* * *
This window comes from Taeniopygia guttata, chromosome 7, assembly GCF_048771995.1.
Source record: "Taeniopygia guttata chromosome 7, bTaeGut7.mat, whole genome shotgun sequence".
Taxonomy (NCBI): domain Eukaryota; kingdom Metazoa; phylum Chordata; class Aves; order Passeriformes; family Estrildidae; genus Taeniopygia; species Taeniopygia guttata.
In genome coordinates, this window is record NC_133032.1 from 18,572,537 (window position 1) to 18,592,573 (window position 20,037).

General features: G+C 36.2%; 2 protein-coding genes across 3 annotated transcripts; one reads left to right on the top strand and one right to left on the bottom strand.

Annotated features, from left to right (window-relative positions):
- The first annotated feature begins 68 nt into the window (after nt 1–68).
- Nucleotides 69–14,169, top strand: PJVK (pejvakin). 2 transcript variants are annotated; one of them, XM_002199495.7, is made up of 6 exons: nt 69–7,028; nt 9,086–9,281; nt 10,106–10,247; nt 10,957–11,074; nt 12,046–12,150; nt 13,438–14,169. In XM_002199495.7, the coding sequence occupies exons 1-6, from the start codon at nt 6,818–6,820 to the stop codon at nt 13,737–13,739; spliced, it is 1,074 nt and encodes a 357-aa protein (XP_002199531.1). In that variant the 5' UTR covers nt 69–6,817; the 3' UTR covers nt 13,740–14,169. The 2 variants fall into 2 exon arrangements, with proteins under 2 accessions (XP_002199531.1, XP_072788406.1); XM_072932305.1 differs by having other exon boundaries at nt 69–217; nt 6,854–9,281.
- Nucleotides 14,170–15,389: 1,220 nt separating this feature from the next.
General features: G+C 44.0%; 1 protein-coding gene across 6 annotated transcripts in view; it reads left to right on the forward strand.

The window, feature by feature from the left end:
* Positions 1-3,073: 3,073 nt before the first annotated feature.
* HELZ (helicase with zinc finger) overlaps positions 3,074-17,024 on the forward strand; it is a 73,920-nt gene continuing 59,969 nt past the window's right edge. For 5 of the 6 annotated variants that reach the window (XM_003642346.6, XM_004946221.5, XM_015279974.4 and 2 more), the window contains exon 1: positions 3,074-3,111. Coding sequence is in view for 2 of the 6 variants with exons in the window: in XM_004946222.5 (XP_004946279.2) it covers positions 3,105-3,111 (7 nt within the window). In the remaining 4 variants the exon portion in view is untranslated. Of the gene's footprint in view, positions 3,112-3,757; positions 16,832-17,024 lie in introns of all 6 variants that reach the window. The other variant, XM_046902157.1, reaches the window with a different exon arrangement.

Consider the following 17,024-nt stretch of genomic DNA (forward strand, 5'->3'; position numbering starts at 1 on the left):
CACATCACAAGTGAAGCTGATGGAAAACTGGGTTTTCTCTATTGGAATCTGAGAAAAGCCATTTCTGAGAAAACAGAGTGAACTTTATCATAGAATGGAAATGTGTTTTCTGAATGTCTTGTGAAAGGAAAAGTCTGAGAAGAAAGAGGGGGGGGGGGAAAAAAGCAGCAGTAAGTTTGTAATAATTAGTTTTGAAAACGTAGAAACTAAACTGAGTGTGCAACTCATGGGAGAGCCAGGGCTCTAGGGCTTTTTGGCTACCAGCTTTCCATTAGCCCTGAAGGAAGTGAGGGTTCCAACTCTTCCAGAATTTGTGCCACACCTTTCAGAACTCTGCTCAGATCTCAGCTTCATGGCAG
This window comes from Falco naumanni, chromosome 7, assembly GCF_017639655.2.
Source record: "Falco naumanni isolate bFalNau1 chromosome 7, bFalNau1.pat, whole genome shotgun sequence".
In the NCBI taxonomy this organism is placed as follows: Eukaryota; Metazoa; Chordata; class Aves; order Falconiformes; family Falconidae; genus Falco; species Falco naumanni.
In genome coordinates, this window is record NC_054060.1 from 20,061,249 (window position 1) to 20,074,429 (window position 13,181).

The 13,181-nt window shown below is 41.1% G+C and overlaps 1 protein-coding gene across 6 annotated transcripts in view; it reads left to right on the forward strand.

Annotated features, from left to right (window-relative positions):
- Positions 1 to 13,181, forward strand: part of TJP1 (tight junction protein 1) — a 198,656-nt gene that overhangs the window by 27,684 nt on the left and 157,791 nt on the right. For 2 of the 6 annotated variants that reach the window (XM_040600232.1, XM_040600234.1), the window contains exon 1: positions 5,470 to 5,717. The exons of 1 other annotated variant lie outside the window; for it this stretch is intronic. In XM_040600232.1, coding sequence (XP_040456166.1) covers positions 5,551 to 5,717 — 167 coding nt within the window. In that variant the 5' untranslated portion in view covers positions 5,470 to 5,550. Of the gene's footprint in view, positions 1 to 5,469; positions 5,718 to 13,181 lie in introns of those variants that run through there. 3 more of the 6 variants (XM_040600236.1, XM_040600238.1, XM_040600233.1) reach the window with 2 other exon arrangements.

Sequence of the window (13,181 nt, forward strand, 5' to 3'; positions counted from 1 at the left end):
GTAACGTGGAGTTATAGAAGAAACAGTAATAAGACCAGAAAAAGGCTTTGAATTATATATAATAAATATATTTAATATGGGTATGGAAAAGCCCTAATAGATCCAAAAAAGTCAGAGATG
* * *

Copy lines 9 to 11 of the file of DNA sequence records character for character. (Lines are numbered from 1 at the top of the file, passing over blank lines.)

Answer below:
- Nucleotides 14,170–15,389: 1,220 nt separating this feature from the next.
General features: G+C 44.0%; 1 protein-coding gene across 6 annotated transcripts in view; it reads left to right on the forward strand.

The window, feature by feature from the left end: